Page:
The Case of the Guilty Drum

Robert Johnston

One of the duties of the Analytical Services Lab is to assist in investigating quality problems. When a customer complains something is wrong with a batch they’ve received, we act to see what happened. Our customer, a steel mill, had received a shipment of hydraulic fluid in fifty-five gallon drums. They filled their system by transferring the fluid through a funnel equipped with a fine mesh screen. The screen was clean when they started, but after transferring the first drum they found dark colored particles on the screen, and they reported that they had received dirty oil.

We requested samples from the drum, and also the particles they had found in the screen. Retain samples of the batch were also obtained from our plant.

Chemical and physical analysis showed that all the fluid samples were within specification, so the next step was to analyze the particles. Microscopic examination showed that they were a mixture of various types, including flat red sheets, spherical clear grains, white chips, and metal chips. FTIR and X-Ray spectroscopy helped us to identify them as iron oxide, sand, clay, feldspar, limestone, and steel.

I hadn’t ruled out the possibility we had sent our customer dirty fluid, but the chemical makeup of the debris from the funnel screen made it look like the type of dust that is common around steel mills. I contacted our technical representative and asked him if any surfaces around the mill were coated with black dust. His answer was, “Sure, the roof, the parking lot, the cars, everything.” When I asked about our drums, he said they were stored outside, and had a layer of black dust on top. He collected samples of the dust for analysis. As I suspected, it was the same composition as the particles from the filter screen.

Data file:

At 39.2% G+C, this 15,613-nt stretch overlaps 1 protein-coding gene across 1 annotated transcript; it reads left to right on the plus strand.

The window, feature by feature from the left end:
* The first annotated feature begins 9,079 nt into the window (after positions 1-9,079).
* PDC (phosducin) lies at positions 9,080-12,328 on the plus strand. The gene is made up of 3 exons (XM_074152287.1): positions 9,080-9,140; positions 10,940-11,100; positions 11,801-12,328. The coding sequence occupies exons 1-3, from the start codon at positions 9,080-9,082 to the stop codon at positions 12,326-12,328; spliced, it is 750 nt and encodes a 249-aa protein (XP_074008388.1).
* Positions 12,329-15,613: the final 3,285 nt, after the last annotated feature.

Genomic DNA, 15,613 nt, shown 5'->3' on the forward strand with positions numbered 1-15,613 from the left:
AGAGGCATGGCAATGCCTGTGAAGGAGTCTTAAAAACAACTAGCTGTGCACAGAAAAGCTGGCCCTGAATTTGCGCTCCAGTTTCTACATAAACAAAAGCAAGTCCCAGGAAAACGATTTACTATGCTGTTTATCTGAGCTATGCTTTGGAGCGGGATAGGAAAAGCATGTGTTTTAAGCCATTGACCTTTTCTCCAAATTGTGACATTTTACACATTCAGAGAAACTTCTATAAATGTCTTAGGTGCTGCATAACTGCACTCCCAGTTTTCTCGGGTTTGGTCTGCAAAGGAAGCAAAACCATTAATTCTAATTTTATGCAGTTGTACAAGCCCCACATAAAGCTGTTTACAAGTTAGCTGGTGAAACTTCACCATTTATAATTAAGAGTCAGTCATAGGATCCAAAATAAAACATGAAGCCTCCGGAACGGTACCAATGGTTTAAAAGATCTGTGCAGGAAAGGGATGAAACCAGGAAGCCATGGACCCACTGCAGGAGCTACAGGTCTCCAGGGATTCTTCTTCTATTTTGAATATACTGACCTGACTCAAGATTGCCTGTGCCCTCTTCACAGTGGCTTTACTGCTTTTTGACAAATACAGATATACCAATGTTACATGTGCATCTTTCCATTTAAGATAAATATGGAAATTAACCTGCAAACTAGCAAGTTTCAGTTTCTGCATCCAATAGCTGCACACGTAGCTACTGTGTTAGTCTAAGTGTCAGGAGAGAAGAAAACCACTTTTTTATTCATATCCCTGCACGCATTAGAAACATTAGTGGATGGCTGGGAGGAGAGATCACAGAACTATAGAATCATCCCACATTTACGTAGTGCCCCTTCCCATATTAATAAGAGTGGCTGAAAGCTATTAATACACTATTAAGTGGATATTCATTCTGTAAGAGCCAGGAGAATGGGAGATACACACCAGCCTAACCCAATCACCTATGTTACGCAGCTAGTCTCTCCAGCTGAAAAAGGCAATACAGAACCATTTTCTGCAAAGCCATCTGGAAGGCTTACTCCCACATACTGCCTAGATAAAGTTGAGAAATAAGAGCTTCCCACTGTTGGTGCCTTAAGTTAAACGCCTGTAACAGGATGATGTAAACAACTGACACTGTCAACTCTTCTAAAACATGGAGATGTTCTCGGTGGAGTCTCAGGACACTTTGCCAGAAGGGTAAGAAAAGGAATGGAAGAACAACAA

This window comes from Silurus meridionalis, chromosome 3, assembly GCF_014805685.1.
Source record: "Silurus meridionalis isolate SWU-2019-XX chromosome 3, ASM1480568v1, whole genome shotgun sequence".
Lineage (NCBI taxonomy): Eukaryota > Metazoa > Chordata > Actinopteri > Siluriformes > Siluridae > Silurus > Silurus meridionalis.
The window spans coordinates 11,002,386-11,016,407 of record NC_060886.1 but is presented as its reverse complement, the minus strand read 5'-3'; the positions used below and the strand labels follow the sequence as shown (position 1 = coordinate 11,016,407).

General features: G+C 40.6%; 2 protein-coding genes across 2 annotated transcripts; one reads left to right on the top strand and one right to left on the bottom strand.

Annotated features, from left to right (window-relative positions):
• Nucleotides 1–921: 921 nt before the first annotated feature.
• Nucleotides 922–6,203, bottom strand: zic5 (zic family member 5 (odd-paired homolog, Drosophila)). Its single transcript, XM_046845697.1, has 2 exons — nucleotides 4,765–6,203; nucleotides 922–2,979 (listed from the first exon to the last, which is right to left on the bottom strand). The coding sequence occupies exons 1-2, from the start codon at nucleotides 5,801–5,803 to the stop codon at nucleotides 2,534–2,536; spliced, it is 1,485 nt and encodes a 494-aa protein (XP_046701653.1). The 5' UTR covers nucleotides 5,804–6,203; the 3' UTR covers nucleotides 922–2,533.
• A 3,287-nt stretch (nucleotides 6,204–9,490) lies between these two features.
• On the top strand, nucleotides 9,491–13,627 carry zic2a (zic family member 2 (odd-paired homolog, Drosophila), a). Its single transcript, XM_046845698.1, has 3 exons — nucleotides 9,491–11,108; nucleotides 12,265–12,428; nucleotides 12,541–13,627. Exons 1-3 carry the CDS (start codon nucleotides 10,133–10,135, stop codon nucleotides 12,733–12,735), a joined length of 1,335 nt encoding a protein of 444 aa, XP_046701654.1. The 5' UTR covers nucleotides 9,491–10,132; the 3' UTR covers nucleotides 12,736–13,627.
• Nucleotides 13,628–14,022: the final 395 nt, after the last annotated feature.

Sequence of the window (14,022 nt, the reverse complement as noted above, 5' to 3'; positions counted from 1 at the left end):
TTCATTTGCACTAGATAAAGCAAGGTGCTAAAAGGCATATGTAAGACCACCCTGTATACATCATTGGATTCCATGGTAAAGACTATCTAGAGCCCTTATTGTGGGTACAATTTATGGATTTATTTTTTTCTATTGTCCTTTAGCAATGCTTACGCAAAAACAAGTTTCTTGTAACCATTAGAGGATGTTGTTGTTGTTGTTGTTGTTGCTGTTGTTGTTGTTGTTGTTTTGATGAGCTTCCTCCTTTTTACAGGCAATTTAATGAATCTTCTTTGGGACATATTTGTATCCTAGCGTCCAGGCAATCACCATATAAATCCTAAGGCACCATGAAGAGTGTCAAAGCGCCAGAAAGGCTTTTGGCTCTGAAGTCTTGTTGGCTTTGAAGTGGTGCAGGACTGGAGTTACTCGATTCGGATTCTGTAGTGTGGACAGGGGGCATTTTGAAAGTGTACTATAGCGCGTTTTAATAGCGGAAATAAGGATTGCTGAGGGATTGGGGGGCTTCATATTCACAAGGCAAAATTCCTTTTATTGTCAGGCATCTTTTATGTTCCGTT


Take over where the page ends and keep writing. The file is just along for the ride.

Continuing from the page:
The customer believed they had received bad product, and we still couldn’t explain how the debris had gotten into the funnel. I asked our Tech Rep to see whether their drum pump could have been contaminated with mill dust. His investigation revealed that they didn’t use a pump to transfer fluid. Instead, they used a drum lift that raised the drum up to the level of the funnel, and then tilted the drum so fluid could pour out. As the angle of the drum increased, the debris on top began to roll off into the funnel. To quote Robin Williams, “Gravity works.” We were able to convince them the fluid was in good condition when they got it, and they needed to brush off the top of the drums before they began to transfer it. They took our advice, and the problem went away.

Five years after we solved this problem, history repeated itself. The steel mill was under new management with a new name, and most of the old staff had retired. The new workers found particles in the funnel screen after transferring our fluid, and nobody remembered the previous incident. It was much easier to solve the case the second time around.

Robert Johnston is group leader, Analytical Services for Houghton International, Valley Forge, Pa.. Call him at (610) 666-4114 or visit